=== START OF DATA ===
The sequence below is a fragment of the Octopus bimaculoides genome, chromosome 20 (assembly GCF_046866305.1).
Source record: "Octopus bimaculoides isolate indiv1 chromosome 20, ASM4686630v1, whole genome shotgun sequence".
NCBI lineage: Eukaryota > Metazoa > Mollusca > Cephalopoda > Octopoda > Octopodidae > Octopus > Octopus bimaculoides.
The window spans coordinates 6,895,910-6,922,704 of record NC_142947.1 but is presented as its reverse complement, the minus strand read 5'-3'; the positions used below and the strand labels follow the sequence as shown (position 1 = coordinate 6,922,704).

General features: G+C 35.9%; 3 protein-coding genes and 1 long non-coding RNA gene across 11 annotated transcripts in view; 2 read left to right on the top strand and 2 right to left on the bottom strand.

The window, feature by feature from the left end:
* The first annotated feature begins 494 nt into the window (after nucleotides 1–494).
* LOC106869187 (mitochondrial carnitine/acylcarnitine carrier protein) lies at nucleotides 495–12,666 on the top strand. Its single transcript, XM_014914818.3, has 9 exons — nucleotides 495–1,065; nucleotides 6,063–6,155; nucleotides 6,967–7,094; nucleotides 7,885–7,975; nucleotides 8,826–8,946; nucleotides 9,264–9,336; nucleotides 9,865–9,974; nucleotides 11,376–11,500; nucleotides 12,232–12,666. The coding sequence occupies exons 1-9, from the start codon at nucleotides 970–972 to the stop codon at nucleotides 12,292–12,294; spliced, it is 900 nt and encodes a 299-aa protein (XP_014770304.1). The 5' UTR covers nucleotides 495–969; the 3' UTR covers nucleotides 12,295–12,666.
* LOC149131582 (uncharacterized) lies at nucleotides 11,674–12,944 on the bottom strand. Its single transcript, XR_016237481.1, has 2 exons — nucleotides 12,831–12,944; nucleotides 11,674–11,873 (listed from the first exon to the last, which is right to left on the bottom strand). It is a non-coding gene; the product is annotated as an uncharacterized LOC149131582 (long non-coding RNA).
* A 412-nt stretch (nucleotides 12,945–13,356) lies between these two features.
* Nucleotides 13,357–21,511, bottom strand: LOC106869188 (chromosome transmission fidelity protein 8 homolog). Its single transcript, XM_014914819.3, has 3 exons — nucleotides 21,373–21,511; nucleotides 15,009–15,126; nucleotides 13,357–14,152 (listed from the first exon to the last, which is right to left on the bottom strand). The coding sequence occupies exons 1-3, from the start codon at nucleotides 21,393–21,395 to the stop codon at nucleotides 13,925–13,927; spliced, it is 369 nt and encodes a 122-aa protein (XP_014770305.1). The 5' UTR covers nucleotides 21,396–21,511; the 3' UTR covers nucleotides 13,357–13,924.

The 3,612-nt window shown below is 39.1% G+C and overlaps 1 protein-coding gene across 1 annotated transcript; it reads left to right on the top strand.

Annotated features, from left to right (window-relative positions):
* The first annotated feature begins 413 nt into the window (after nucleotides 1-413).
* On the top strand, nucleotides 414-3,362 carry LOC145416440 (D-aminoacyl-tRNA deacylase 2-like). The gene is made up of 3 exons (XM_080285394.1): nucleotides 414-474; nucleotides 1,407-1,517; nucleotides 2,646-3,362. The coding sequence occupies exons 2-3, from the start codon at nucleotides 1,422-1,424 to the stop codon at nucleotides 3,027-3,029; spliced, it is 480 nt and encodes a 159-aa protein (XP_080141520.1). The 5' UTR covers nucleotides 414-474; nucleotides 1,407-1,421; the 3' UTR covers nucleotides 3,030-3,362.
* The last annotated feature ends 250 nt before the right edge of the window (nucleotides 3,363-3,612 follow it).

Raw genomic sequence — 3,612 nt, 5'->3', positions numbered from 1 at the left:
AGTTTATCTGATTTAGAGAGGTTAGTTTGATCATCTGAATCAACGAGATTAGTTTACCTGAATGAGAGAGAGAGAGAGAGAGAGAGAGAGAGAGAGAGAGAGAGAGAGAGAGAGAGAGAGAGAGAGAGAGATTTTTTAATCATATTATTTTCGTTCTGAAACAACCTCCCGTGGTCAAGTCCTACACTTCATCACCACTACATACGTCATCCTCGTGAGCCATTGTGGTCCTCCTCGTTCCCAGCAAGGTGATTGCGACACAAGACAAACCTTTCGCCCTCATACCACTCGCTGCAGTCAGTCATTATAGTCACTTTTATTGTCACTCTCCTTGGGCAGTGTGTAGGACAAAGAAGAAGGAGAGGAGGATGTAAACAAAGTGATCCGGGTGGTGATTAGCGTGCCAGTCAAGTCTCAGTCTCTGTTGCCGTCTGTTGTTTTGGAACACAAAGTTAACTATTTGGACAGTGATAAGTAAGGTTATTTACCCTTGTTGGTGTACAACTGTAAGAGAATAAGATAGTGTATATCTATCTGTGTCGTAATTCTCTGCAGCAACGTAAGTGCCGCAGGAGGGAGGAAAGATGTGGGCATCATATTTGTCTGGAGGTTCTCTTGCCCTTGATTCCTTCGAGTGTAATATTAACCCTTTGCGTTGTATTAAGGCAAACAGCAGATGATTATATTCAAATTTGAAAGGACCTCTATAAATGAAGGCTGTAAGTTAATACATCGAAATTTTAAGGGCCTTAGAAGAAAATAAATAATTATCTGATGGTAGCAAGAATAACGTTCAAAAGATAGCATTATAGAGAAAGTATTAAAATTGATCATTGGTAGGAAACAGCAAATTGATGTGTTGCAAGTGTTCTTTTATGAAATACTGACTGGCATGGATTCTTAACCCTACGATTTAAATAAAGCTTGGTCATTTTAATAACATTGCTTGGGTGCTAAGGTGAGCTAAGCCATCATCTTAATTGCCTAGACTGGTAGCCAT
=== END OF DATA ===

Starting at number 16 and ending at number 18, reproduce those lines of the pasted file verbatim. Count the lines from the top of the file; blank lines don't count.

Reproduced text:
* The last annotated feature ends 250 nt before the right edge of the window (nucleotides 3,363-3,612 follow it).

Raw genomic sequence — 3,612 nt, 5'->3', positions numbered from 1 at the left:
AGTTTATCTGATTTAGAGAGGTTAGTTTGATCATCTGAATCAACGAGATTAGTTTACCTGAATGAGAGAGAGAGAGAGAGAGAGAGAGAGAGAGAGAGAGAGAGAGAGAGAGAGAGAGAGAGAGAGAGAGATTTTTTAATCATATTATTTTCGTTCTGAAACAACCTCCCGTGGTCAAGTCCTACACTTCATCACCACTACATACGTCATCCTCGTGAGCCATTGTGGTCCTCCTCGTTCCCAGCAAGGTGATTGCGACACAAGACAAACCTTTCGCCCTCATACCACTCGCTGCAGTCAGTCATTATAGTCACTTTTATTGTCACTCTCCTTGGGCAGTGTGTAGGACAAAGAAGAAGGAGAGGAGGATGTAAACAAAGTGATCCGGGTGGTGATTAGCGTGCCAGTCAAGTCTCAGTCTCTGTTGCCGTCTGTTGTTTTGGAACACAAAGTTAACTATTTGGACAGTGATAAGTAAGGTTATTTACCCTTGTTGGTGTACAACTGTAAGAGAATAAGATAGTGTATATCTATCTGTGTCGTAATTCTCTGCAGCAACGTAAGTGCCGCAGGAGGGAGGAAAGATGTGGGCATCATATTTGTCTGGAGGTTCTCTTGCCCTTGATTCCTTCGAGTGTAATATTAACCCTTTGCGTTGTATTAAGGCAAACAGCAGATGATTATATTCAAATTTGAAAGGACCTCTATAAATGAAGGCTGTAAGTTAATACATCGAAATTTTAAGGGCCTTAGAAGAAAATAAATAATTATCTGATGGTAGCAAGAATAACGTTCAAAAGATAGCATTATAGAGAAAGTATTAAAATTGATCATTGGTAGGAAACAGCAAATTGATGTGTTGCAAGTGTTCTTTTATGAAATACTGACTGGCATGGATTCTTAACCCTACGATTTAAATAAAGCTTGGTCATTTTAATAACATTGCTTGGGTGCTAAGGTGAGCTAAGCCATCATCTTAATTGCCTAGACTGGTAGCCAT